On Fri, Dec 23, 2011 at 1:34 AM, Joel Rees <joel.rees@gmail.com> wrote:
> On Fri, Dec 23, 2011 at 10:28 AM, Fedora User <fedoradch@gmail.com> wrote:
>> On Fri, 23 Dec 2011 09:04:00 +0900
>> Joel Rees <joel.rees@gmail.com> wrote:
>>
>>> I generally don't do install from DVD because there will always be the
>>> first yum update after the install, to kill a bit of time. I use the
>>
>> Actually, you can enable the update repo with the dvd install. The
>> installation will then proceed from the media where possible and yum
>> when necessary. Thus the newly installed Fedora is already updated.
>
> Well, now that you mention it, I think that's the default these days.
> It's been so long since I installed from DVD, I'd forgotten.
>
> However, on a 1M ADSL connection, downloading the netinstall saves a
> lot of download time. That'll be important for people whose ISPs are
> bandwidth-capped, too.

These considerations work for a one-off install - however if you
possess 6 or 8 or 10 machines all of which will be moved to the newer
system then downloading all the packages each time on each machine no
longer makes sense - what I have done in the past a number of times is
to download and install on the first machine - and then set up
mock-pungi to build a new DVD install iso using all fully updated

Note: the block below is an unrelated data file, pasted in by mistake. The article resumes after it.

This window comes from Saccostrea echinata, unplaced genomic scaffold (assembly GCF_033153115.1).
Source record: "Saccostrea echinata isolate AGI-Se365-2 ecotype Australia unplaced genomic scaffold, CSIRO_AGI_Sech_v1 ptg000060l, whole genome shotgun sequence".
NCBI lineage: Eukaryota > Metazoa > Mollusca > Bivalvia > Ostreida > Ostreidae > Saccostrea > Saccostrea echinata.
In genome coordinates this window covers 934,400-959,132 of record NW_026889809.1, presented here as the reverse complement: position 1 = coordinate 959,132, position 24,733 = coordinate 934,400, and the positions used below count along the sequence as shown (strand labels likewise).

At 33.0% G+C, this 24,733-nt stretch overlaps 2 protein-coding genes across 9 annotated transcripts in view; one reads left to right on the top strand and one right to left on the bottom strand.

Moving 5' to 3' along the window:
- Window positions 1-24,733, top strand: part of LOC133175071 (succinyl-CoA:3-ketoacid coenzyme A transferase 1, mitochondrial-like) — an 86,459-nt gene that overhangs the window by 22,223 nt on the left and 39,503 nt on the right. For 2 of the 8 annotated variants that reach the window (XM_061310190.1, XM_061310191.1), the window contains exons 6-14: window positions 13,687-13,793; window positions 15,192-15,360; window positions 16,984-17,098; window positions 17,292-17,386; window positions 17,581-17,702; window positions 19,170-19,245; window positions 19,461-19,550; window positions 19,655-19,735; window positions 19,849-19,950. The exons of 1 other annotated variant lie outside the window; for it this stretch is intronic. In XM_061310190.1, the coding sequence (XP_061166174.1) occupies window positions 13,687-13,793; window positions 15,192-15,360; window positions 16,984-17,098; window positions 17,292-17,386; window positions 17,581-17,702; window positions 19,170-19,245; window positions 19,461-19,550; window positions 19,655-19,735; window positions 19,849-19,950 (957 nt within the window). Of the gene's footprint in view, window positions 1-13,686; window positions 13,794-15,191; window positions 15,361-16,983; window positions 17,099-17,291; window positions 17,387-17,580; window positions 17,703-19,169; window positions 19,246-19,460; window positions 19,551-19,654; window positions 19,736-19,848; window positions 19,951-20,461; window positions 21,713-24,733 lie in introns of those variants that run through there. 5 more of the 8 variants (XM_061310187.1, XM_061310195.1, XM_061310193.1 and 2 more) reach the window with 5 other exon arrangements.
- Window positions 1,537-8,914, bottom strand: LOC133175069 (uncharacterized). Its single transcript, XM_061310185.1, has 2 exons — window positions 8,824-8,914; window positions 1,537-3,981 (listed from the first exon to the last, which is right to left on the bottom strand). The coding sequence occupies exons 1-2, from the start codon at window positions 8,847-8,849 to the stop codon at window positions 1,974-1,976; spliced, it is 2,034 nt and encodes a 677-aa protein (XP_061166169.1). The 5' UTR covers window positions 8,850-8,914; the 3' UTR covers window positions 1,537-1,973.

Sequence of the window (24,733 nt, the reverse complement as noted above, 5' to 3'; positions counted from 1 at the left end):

packages - that way the next machine "upgrade" is external-network
independent for a clean install using the up to date DVD install iso,
and once the install is complete you already have a near fully up to
date system with only a few packages to update from the repos. If I
then do further installs more than a few weeks after the rebuilt iso
file then I will build again to create more up to date "spin"..... yes
it does mean a learning curve to know how to do a "re-spin" build. But
once that is set up then re-running it is simplicity itself.

So all in all the approach that optimises the system upgrades does
depend on how many machines are involved - having a fully up to date
DVD iso for clean installs is valuable when "upgrading" say half a
dozen systems - doing them all as yum upgrades will not only involve
time but also multiple sets of file downloads - if you have a fast and
unlimited broadband connection perhaps you don't care how much data
you download - nut not everyone is in that lucky position! Using this
approach can save time "overall" across the collection of machines
needing to be upgraded.

Just another consideration to add to the way people plan these things.

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Old 12-23-2011, 05:27 PM
Thomas Cameron
 
Default Clean Installs are Remarkable

-----BEGIN PGP SIGNED MESSAGE-----
Hash: SHA1